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Bible verses about God's Word
(From Forerunner Commentary)

Deuteronomy 32:2

Speech equates to "teaching," so it includes God's Word, His commandments, His truth, and ultimately all of His instruction. Distill means to "run down," "flow," or "stream." This is a picturesque way of saying God sends His truth to cover the earth like dew!

Ronny H. Graham
The Dew of Heaven


 

Psalm 119:105

God's Word is a lamp, a light that illuminates the darkness. If a person walks through the woods at night, he is well served to have a flashlight with him to shine it on the ground in front of him so that his feet do not trip over a snag in the path, or his shins do not encounter a boulder or fallen log. That is what light does: It illuminates or reveals.

God's Word illuminates the path of our lives. If we keep God's Word shining along the way, then we will be far less likely to trip. We will not be easily deceived. Because we are following the light, we will see what the light reveals in the path ahead of us. It is only when we turn the light off (before we have actually arrived at our destination) that something could spring up in the dark and trip us. Therefore, if we keep the light of God's truth shining brightly ahead of us, then we have a greater chance of avoiding deception.

Richard T. Ritenbaugh
Preventing Deception


 

Proverbs 2:1-6

God's Word is like His other creations. Like air, it too has multi-faceted uses. In fact, it seems as though its uses are inexhaustible. It does not matter whether one lives in the time of Abraham, Moses, David, Ezra, Christ, or now. Its directly stated words or their spirit will apply. God's Word is so infinite and pure that it is always valid, always true, always applicable, and always an inexhaustible source of guidance. Jesus says that God's "word is truth" (John 17:17). Solomon adds, "Every word of God is pure" (Proverbs 30:5), and David writes, "The words of the LORD are pure words, like silver tried in a furnace of earth, purified seven times" (Psalm 12:6).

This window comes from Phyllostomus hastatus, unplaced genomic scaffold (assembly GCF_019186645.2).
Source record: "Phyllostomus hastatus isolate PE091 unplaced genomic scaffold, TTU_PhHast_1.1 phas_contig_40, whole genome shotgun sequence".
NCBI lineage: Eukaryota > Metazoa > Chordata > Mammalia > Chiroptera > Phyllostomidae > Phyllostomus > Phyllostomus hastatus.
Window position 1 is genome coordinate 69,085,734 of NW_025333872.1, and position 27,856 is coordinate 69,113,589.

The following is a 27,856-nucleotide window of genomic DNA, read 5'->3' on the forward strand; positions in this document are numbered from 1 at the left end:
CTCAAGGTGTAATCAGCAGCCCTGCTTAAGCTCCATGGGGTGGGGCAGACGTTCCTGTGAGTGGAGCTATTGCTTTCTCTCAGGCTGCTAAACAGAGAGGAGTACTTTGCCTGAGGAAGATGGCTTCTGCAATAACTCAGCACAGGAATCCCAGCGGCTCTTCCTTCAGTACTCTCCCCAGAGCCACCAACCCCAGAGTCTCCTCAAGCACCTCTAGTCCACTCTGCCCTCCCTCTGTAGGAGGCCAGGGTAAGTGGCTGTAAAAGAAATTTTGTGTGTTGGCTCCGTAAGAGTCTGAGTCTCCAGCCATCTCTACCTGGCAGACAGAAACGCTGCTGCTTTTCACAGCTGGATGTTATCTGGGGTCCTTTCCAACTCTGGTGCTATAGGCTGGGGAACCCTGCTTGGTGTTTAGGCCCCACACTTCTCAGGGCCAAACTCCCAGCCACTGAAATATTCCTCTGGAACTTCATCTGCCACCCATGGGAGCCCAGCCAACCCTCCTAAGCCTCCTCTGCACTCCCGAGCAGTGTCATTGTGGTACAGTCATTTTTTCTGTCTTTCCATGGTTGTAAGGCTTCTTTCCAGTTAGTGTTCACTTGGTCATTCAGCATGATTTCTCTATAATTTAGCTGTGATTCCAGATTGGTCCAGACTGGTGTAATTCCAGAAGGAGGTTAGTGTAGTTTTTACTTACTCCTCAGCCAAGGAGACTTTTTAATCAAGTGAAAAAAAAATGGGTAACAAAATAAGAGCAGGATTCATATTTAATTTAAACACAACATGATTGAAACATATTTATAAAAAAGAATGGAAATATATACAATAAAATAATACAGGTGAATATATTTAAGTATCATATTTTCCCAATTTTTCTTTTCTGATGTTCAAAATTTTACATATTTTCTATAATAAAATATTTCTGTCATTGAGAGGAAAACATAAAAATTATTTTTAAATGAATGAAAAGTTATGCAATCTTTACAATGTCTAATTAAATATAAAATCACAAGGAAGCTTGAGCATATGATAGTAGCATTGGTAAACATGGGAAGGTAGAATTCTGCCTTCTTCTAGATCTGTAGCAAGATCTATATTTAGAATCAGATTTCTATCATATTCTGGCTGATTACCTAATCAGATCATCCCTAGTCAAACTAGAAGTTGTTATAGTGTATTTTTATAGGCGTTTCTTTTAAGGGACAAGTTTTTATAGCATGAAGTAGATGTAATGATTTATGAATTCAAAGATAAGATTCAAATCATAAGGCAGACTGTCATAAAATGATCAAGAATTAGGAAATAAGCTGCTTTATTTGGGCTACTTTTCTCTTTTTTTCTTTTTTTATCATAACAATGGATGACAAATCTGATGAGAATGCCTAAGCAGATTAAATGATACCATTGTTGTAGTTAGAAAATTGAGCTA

Psalm 119:17-18 states, "Deal bountifully with Your servant, that I may live and keep your word. Open my eyes, that I may see wondrous things from Your law." The author of this psalm has the right idea. Asking God for guidance into His Word should be our request each day. Understand, however, that it is one thing to deem the Bible a great book because of its reputation—it is another to study the Bible soberly, seeking for instruction in righteousness. This we must do.

Solomon instructs us in Proverbs 2:1 on the necessary attitude toward it: "My son, if you receive my words, and treasure my commands within you. . . ." We should treat God's Word like treasure, as something precious. We should not treat it merely as something expensive but personally desired and used as our guide to life. Possessing it in this manner is within reach if we stretch ourselves or make sacrificial effort to have it. It is such a powerful tool that we should approach it as if it is the pearl of great price. Yet, this treasure is not something put in a safe-deposit vault and taken out only to look at on rare occasions. We are to seek it so that it can produce success and beneficial results in us. It is the most useful tool readily available to man to guide him in the most important area of life—his relationships with God and fellow man.

Verses 2-6 add a great deal of understanding about how vigorous and persistent our efforts should be toward possessing the treasure of God's Word. The phrase "incline your ear" (verse 2) pictures a person cocking his head and cupping his ear with his hand while straining to hear—understand—more distinctly. It depicts exerting physical effort, and the word "heart" shows we must apply strenuous mental effort as well. Admittedly, God's Word is not always easy to understand. It is a tool that requires varying levels of skill to use. At times, we must research patiently and diligently in many areas of Scripture to get as comprehensive a picture of its teaching on a given subject as possible.

In verse 3, "cry out" more literally means "invite to come." It is admonishing us to be open-minded as we research its pages. Our heart easily deceives us through lifelong prejudices and biases because we have passively accepted them as true. When God's Word challenges them, we are often moved to defend them. "Lift up your voice" adds greater intensity to "cry out," showing that we should not be passive regarding these biases. We need to search into them sincerely, and if we find them to be wrong, reject them.

By reminding us that the things we consider to be valuable usually have to be laboriously dug for and brought up from the depths, verse 4 urges us to pursue the riches of God's Word seriously.

Verse 5 then introduces an exceedingly interesting and essential principle we need to know for our growth. Proverbs 1:7 informs us, "The fear of the LORD is the beginning of knowledge," but Proverbs 2:5 adds that the fear of the Lord is also a goal in our search for wisdom. This is important to understanding "knowing God" because the thrust of the Bible reveals that we can only come to know Him by obeying Him, by striving to be morally perfect. The fear of the Lord is a major motivator in producing conformity to Him and His will. It helps us enormously to reverence Him deeply, and if we do, it will result in sincere obedience from the heart. In this context, the Bible essentially equates the fear of the Lord and the knowledge of God.